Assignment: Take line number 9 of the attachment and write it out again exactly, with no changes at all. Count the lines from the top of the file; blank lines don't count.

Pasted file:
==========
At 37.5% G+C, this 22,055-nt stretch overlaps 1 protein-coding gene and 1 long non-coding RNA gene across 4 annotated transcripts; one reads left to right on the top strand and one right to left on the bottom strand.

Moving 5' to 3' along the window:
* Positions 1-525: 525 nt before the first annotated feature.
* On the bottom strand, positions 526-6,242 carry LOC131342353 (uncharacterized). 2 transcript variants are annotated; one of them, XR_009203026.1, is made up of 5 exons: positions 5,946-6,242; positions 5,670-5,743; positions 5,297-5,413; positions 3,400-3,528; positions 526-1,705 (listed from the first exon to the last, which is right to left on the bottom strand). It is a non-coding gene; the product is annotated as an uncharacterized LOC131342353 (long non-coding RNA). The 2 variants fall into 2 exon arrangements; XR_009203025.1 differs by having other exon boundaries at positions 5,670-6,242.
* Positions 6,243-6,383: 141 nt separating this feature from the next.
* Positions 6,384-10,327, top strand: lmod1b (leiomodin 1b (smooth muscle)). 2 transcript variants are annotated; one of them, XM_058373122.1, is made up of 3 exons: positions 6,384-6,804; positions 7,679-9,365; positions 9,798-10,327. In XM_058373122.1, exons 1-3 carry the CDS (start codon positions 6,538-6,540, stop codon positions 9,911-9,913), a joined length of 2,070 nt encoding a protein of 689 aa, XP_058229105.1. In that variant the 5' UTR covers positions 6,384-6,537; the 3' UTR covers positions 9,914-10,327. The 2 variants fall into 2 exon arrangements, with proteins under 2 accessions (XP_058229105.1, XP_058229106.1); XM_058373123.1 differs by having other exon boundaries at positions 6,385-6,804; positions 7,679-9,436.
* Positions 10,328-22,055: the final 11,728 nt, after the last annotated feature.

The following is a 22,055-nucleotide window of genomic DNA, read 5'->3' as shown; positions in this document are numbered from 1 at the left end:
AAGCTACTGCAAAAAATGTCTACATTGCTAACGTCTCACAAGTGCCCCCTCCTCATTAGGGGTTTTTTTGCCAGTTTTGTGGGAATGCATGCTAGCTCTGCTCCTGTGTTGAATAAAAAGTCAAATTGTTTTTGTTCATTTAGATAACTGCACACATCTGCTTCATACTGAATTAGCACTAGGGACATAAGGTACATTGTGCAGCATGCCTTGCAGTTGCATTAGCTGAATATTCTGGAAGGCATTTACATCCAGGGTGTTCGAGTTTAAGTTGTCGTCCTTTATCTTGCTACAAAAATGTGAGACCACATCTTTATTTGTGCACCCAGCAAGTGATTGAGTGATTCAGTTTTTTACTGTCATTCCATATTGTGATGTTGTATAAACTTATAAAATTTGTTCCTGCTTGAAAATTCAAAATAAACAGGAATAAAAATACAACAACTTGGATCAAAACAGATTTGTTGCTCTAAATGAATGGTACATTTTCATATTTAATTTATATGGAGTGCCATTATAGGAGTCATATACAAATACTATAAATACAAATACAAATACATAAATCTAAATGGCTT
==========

AAGCTACTGCAAAAAATGTCTACATTGCTAACGTCTCACAAGTGCCCCCTCCTCATTAGGGGTTTTTTTGCCAGTTTTGTGGGAATGCATGCTAGCTCTGCTCCTGTGTTGAATAAAAAGTCAAATTGTTTTTGTTCATTTAGATAACTGCACACATCTGCTTCATACTGAATTAGCACTAGGGACATAAGGTACATTGTGCAGCATGCCTTGCAGTTGCATTAGCTGAATATTCTGGAAGGCATTTACATCCAGGGTGTTCGAGTTTAAGTTGTCGTCCTTTATCTTGCTACAAAAATGTGAGACCACATCTTTATTTGTGCACCCAGCAAGTGATTGAGTGATTCAGTTTTTTACTGTCATTCCATATTGTGATGTTGTATAAACTTATAAAATTTGTTCCTGCTTGAAAATTCAAAATAAACAGGAATAAAAATACAACAACTTGGATCAAAACAGATTTGTTGCTCTAAATGAATGGTACATTTTCATATTTAATTTATATGGAGTGCCATTATAGGAGTCATATACAAATACTATAAATACAAATACAAATACATAAATCTAAATGGCTT